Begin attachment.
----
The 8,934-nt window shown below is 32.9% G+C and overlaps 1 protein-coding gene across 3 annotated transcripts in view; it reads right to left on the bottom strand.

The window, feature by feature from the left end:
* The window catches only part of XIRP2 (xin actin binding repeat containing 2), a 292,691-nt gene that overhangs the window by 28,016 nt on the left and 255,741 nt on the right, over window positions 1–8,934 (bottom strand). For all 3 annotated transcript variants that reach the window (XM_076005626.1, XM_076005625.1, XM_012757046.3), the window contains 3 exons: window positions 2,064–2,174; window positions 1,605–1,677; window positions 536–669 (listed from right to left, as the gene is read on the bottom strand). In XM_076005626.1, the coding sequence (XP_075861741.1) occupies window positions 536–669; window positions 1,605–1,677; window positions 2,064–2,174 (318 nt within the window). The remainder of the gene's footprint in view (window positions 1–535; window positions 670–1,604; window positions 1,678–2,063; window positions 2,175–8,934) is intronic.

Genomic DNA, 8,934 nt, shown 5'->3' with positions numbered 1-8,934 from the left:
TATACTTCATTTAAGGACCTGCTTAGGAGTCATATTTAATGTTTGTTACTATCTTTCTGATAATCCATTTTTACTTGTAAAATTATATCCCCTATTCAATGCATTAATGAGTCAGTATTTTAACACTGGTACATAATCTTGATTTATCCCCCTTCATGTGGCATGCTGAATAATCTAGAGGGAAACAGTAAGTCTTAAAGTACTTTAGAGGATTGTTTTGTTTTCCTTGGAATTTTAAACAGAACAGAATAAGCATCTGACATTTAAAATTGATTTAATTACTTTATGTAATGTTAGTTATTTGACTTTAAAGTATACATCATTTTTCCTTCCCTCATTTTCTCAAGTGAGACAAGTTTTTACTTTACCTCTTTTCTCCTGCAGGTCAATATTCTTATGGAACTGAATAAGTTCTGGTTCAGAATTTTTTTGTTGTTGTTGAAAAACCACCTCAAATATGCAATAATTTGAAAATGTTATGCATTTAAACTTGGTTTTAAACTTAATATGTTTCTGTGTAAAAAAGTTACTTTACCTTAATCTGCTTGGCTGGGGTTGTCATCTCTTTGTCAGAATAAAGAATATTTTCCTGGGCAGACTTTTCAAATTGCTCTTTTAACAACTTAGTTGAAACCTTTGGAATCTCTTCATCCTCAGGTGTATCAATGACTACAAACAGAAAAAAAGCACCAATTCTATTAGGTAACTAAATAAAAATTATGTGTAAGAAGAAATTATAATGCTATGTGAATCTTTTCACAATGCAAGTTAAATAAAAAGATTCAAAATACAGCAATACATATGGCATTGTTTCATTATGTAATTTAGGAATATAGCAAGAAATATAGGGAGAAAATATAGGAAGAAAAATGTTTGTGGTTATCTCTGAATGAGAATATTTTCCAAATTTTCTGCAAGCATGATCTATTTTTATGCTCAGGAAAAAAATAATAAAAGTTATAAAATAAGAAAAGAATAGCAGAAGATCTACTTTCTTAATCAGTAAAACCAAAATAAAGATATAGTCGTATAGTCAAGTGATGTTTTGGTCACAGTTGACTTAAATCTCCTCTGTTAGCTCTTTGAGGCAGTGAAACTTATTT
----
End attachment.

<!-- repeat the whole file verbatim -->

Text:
The 8,934-nt window shown below is 32.9% G+C and overlaps 1 protein-coding gene across 3 annotated transcripts in view; it reads right to left on the bottom strand.

The window, feature by feature from the left end:
* The window catches only part of XIRP2 (xin actin binding repeat containing 2), a 292,691-nt gene that overhangs the window by 28,016 nt on the left and 255,741 nt on the right, over window positions 1–8,934 (bottom strand). For all 3 annotated transcript variants that reach the window (XM_076005626.1, XM_076005625.1, XM_012757046.3), the window contains 3 exons: window positions 2,064–2,174; window positions 1,605–1,677; window positions 536–669 (listed from right to left, as the gene is read on the bottom strand). In XM_076005626.1, the coding sequence (XP_075861741.1) occupies window positions 536–669; window positions 1,605–1,677; window positions 2,064–2,174 (318 nt within the window). The remainder of the gene's footprint in view (window positions 1–535; window positions 670–1,604; window positions 1,678–2,063; window positions 2,175–8,934) is intronic.

Genomic DNA, 8,934 nt, shown 5'->3' with positions numbered 1-8,934 from the left:
TATACTTCATTTAAGGACCTGCTTAGGAGTCATATTTAATGTTTGTTACTATCTTTCTGATAATCCATTTTTACTTGTAAAATTATATCCCCTATTCAATGCATTAATGAGTCAGTATTTTAACACTGGTACATAATCTTGATTTATCCCCCTTCATGTGGCATGCTGAATAATCTAGAGGGAAACAGTAAGTCTTAAAGTACTTTAGAGGATTGTTTTGTTTTCCTTGGAATTTTAAACAGAACAGAATAAGCATCTGACATTTAAAATTGATTTAATTACTTTATGTAATGTTAGTTATTTGACTTTAAAGTATACATCATTTTTCCTTCCCTCATTTTCTCAAGTGAGACAAGTTTTTACTTTACCTCTTTTCTCCTGCAGGTCAATATTCTTATGGAACTGAATAAGTTCTGGTTCAGAATTTTTTTGTTGTTGTTGAAAAACCACCTCAAATATGCAATAATTTGAAAATGTTATGCATTTAAACTTGGTTTTAAACTTAATATGTTTCTGTGTAAAAAAGTTACTTTACCTTAATCTGCTTGGCTGGGGTTGTCATCTCTTTGTCAGAATAAAGAATATTTTCCTGGGCAGACTTTTCAAATTGCTCTTTTAACAACTTAGTTGAAACCTTTGGAATCTCTTCATCCTCAGGTGTATCAATGACTACAAACAGAAAAAAAGCACCAATTCTATTAGGTAACTAAATAAAAATTATGTGTAAGAAGAAATTATAATGCTATGTGAATCTTTTCACAATGCAAGTTAAATAAAAAGATTCAAAATACAGCAATACATATGGCATTGTTTCATTATGTAATTTAGGAATATAGCAAGAAATATAGGGAGAAAATATAGGAAGAAAAATGTTTGTGGTTATCTCTGAATGAGAATATTTTCCAAATTTTCTGCAAGCATGATCTATTTTTATGCTCAGGAAAAAAATAATAAAAGTTATAAAATAAGAAAAGAATAGCAGAAGATCTACTTTCTTAATCAGTAAAACCAAAATAAAGATATAGTCGTATAGTCAAGTGATGTTTTGGTCACAGTTGACTTAAATCTCCTCTGTTAGCTCTTTGAGGCAGTGAAACTTATTT